On the verge of an IPO, Twitter is estimated to have a market value of $15-16 billion. What does that mean for our society?
In theory, stocks are valuable because they entitle you to a share of a corporation's profits. The relationship of a stock's price to the earnings per share varies widely, but a price/earnings ratio of around 15 could be considered fairly normal.
As a still-private company, Twitter doesn't reveal its profits to the public, but its profits if any right now are relatively small, and would give the company an enormous p/e ratio. Its value, though, is based on perceptions of future earnings–so a value of $15 billion could be taken to mean that investors eventually hope it'll be making a profit of at least a billion dollars a year.
A profitable tech company might have a profit margin in the range of 25 percent. So let's say that a profit of $1 billion implies revenues of $4 billion
Twitter derives its income from advertising–so that $4 billion comes from companies paying Twitter to reach its users with "sponsored tweets" in hopes of influencing their economic decisions. Obviously, these for-profit companies are hoping to take in from consumers more than they're paying out for advertising; a study by Nielsen Analytic Consulting (12/1/09) found that online advertising got a particularly high return on investment, with businesses getting $218 more in increased sales for every $100 they spent on online ads. To avoid misleading precision on these back-of-the-envelope calculations, let's say advertisers are expecting to get back $2 for every dollar spent on Twitter.
That means that the corporate world thinks Twitter can get you to spend about $8 billion you otherwise would not have–very roughly half the value of the company. Twitter now has about 240 million users, so in round numbers that's about $32 a user. (Discount that by however many people you think investors eventually expect to be using the service.)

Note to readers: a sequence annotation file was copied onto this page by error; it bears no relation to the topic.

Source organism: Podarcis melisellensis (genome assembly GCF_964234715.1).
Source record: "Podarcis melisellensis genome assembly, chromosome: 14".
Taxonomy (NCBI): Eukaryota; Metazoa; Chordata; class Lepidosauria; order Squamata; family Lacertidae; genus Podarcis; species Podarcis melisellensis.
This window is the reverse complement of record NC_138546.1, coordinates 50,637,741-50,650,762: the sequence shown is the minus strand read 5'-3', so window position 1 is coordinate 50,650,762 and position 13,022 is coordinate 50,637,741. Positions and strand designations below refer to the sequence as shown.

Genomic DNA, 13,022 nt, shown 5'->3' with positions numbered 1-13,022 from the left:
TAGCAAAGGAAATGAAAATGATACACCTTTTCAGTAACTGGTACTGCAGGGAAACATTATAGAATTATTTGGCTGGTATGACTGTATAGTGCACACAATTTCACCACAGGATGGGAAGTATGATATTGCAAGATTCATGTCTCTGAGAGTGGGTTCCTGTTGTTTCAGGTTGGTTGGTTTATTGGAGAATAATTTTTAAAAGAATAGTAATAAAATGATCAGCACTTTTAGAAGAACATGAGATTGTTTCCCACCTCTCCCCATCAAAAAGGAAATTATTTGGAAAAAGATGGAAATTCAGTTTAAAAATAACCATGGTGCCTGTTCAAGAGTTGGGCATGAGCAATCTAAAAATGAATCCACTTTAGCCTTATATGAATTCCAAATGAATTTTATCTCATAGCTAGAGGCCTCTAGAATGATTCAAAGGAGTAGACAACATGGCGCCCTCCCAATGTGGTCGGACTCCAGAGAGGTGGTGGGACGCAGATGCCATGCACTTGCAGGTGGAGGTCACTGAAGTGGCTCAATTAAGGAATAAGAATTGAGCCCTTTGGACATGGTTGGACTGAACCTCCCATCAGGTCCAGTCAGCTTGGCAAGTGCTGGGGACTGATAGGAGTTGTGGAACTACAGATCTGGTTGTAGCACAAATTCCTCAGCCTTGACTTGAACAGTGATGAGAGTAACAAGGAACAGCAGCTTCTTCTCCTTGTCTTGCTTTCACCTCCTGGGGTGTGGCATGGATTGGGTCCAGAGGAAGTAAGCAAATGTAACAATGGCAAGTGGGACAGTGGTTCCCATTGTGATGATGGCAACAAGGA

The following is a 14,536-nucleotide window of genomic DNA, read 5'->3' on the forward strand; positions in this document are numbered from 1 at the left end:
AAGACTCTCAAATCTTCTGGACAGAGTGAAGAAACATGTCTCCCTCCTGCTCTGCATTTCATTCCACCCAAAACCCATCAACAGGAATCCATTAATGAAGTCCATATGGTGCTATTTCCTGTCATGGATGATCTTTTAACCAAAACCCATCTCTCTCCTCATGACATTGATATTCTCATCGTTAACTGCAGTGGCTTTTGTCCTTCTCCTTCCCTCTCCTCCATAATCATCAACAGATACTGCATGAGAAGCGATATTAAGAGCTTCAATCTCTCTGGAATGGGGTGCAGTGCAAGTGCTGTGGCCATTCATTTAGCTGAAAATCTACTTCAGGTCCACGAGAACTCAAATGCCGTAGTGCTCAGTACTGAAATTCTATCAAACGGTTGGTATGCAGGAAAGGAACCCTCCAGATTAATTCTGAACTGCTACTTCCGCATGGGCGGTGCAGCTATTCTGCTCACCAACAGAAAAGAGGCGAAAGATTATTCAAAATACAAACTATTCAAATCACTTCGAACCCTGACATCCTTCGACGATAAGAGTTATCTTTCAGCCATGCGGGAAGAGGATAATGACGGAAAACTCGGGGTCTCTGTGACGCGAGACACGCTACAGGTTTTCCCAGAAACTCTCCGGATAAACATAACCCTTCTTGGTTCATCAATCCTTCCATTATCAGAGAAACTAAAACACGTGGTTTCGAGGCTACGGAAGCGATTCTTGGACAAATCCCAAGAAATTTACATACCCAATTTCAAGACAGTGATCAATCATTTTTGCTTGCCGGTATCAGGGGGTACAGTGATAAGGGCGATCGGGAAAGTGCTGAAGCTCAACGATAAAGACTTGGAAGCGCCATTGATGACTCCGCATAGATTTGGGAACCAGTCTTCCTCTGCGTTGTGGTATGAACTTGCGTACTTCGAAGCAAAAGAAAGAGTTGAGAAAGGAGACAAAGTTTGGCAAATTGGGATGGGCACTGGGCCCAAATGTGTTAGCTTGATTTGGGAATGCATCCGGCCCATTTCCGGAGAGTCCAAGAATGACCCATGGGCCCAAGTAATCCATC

So can Twitter get you to see four movies that you wouldn't have gone to otherwise, or eat eight more Big Macs? I can't remember any buying decisions that I've made that were influenced at all by a sponsored tweet, but I guess it's the nature of effective marketing to go unnoticed.
Every media business dependent on advertising leaves a footprint on the economy–if not measurable, at least estimatable. Facebook's market value recently surpassed $100 billion, which implies that investors think the social media site will eventually be able to drive roughly $50 billion a year in sales to advertisers. With more than a billion Facebook accounts worldwide, that's less than $50 per user per year–though that's a harder target to hit in countries like India and Indonesia, No. 2 and No. 4 in number of Facebook users, where $50 is more than 1 percent of the annual per capita income.
In the end, people are going to spend about as much income as they have (if they invest some of it instead, well, mutual funds advertise too), so advertising does not actually increase the size of the economy; instead, it shifts demand from one product to another.
Does advertising help to distribute demand in a more optimal way, to better meet consumer needs? It's hard to make that case with a straight face after thinking about the substance-free emotional manipulation that is the content of most ads.
So the cost of "free" media really is a cost: The price of using a social media site without charge is allowing corporate advertisers to reprogram our minds to buy products we would not otherwise want. When you see the gushing business page stories about the fortunes being made from the latest Internet IPO, remember that the enormous sums mentioned are a price tag placed on us.